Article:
St. Jude was founded on big dreams and a trailblazing spirit. From the beginning, the premise was daring. In 1962, when the hospital opened, a mere 20% of those with pediatric cancer survived. Children with sickle cell disease lived from pain crisis to pain crisis.
The hospital has grown exponentially since its opening, but the urgency of the work remains the same. Scroll through the timeline below to see a few of the milestones in our journey to advance cures and means of prevention for pediatric catastrophic diseases through research and treatment.
The hospital opens in Memphis, Tennessee, before a crowd of 9,000 people.
St. Jude initiates the Total Therapy approach to acute lymphoblastic leukemia (ALL) treatment. The four-component approach still forms the backbone of ALL treatments today.
A group of St. Jude patients with ALL are the first to be successfully taken off therapy, based on evidence that remission can be sustained.
St. Jude enrolls thousands of local infants in a successful nutritional program, which serves as the prototype for WIC, the federal health and nutrition program for women, infants and children.
St. Jude becomes the first to identify important subtypes of ALL, including T-cell leukemia. The finding leads to better risk classifications, new research directions and improved treatment.
World Health Organization (WHO) designates St. Jude as a Collaborating Center for the study of influenza transmission from animals to humans.
St. Jude opens the After Completion of Therapy Clinic, the world’s largest long-term follow-up clinic for pediatric cancer patients.
The hospital’s brain tumor program, which opened the previous year, begins accepting patients. Unlike other hospitals, St. Jude provides an integrated and personalized treatment plan for each child.
The hospital institutes a clinical program to seek a cure for pediatric AIDS.
St. Jude is the first to use gene marking to follow the course of bone marrow transplantation in children.
St. Jude scientists discover that an antimalarial drug can prevent or effectively treat a life-threatening form of pneumonia in patients with AIDS.
St. Jude forms a Pediatric AIDS Clinical Trial Unit with two other Memphis area hospitals.
Arthur Nienhuis, MD, establishes an experimental hematology program with a focus on developing gene therapy for blood disorders.
St. Jude is among the first to incorporate a computer-based, 3-D radiation therapy technique into pediatric brain tumor treatment.
By opening vector production labs, St. Jude becomes one of the few centers in the world with a comprehensive cell and gene therapy program.
Peter Doherty, PhD, St. Jude Immunology chair, is awarded the Nobel Prize for Physiology or Medicine. He and Rolf M. Zinkernagel, MD, PhD, of the University of Zurich share the prize for their pioneering research explaining how the immune system recognizes and kills virus-infected cells.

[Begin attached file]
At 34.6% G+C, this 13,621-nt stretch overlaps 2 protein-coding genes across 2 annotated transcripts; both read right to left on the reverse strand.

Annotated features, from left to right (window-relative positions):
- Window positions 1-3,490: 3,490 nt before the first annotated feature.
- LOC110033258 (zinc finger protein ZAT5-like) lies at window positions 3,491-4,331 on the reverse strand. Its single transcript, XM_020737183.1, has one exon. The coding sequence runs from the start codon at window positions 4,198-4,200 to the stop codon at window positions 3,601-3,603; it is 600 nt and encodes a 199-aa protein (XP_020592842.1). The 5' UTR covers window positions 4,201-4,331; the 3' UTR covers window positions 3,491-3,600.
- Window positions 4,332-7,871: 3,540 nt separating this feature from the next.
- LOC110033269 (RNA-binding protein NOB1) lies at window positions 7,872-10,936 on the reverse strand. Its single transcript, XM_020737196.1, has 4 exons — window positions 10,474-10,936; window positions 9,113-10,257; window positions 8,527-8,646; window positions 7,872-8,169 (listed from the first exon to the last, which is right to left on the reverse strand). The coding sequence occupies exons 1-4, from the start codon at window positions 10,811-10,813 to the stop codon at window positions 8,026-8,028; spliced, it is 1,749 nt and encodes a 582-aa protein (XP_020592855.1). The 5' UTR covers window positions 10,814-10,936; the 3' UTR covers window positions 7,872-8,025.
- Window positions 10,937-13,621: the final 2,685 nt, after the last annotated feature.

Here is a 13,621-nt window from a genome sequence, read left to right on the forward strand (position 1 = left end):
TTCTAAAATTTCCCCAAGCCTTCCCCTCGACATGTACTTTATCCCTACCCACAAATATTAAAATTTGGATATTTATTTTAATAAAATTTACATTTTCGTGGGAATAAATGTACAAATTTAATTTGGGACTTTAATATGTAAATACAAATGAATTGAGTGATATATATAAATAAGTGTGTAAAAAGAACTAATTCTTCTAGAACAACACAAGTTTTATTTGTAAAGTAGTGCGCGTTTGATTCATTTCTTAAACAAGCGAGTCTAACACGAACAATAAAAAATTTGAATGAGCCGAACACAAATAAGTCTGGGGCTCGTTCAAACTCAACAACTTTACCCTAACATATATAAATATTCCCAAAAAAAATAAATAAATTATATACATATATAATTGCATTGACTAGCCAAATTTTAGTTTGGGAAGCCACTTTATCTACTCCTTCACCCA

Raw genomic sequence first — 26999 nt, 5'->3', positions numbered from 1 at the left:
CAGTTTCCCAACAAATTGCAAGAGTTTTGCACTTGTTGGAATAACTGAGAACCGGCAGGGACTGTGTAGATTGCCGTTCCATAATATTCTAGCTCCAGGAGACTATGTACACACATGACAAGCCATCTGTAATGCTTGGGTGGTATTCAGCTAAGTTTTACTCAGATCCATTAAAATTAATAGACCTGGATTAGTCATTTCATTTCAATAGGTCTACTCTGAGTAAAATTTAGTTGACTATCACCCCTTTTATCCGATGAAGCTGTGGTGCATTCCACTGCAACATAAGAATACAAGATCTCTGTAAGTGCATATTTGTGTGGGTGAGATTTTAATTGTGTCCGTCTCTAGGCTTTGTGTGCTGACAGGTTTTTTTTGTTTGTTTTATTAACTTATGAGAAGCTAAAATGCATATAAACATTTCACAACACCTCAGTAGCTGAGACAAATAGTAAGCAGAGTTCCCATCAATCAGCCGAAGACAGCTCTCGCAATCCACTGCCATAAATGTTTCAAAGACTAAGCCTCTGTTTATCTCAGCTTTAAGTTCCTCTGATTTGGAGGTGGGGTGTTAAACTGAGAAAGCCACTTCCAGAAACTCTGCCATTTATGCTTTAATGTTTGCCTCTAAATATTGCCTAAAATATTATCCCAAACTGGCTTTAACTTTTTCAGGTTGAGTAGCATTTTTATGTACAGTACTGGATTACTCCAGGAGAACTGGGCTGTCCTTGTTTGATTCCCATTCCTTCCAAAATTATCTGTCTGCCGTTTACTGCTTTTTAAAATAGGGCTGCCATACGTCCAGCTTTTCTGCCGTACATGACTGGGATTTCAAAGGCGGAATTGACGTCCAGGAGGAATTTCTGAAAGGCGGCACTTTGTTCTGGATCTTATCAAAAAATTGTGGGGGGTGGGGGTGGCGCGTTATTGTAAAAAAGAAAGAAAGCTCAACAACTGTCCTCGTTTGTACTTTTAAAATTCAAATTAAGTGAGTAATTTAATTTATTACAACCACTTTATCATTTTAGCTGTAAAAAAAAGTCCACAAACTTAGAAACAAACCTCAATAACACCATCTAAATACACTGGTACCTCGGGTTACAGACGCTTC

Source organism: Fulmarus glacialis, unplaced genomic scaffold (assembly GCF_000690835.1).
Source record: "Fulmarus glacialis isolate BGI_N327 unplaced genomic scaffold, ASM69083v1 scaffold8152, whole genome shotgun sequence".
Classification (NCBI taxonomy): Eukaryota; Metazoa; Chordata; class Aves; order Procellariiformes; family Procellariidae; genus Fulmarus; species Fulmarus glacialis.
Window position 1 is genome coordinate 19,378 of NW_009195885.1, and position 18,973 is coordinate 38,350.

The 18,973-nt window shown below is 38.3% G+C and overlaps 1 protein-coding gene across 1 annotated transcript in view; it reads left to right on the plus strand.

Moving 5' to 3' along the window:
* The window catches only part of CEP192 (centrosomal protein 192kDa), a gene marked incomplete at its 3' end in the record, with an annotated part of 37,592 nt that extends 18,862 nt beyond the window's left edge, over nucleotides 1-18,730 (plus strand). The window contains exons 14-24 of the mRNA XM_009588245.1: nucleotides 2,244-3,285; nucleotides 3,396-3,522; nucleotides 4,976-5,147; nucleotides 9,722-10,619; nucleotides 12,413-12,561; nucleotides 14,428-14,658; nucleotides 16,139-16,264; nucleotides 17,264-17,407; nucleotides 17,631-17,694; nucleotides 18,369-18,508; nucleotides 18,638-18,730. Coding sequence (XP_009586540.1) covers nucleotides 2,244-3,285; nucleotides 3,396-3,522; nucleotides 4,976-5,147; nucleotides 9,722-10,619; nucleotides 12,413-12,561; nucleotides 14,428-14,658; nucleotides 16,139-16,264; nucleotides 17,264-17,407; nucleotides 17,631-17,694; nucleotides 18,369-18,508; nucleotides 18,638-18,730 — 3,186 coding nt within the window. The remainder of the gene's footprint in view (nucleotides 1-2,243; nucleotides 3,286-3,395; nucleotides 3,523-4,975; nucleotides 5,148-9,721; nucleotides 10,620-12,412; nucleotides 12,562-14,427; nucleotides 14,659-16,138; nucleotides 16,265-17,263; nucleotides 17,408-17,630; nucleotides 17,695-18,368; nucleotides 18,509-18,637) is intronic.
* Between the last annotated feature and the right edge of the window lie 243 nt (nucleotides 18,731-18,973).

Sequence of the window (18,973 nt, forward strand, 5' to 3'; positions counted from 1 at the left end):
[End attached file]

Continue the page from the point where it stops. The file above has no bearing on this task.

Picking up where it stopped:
St. Jude becomes the nation’s first pediatric cancer research center to open a Good Manufacturing Practices (GMP) facility to produce vaccines, proteins, gene-based molecules and other biopharmaceuticals.
St. Jude reports a 94% survival rate for patients with ALL, using therapy that does not include radiation.
The Pediatric Cancer Genome Project announces the largest-ever release of comprehensive human cancer genome data for free access.
The Pediatric Cancer Genome Project identifies drugs that enhance oxidative stress as a possible treatment against rhabdomyosarcoma, the most common pediatric soft-tissue tumor.
The Pediatric Cancer Genome Project offers new leads for improved outcomes in children with high-grade glioma brain tumors.
St. Jude opens the world’s first proton therapy center for children with cancer.
St. Jude is named a trial site for an HIV Prevention Trials Network study that compares for pre-exposure prevention of HIV in young men.
St. Jude-led research offers the most comprehensive analysis yet of the genomic alterations that lead to cancer in children and affirms the need for pediatric-specific precision therapies.
St. Jude acquires the nation’s largest and most powerful nuclear magnetic resonance spectrometer to visualize protein structures that cannot be detected with other technology.
An international collaboration led by St. Jude shows therapy-induced mutations can drive about 25% of relapsed acute lymphoblastic leukemias.
By October 2021, the Global COVID-19 Observatory and Resource Center for Childhood Cancer had tracked 1,775 COVID-19 positive cases from 51 countries. This project provides an unparalleled resource for understanding how the SARS-CoV-2 virus affects children undergoing cancer treatment around the world.
Scientists at St. Jude develop a method that may be able to improve chimeric antigen receptor (CAR) T-cell therapies by identifying the early cells that become the most effective cancer killers.
Learn more about the history of the hospital, our in-depth scientific accomplishments and the profound impact of our research enterprise at the links below.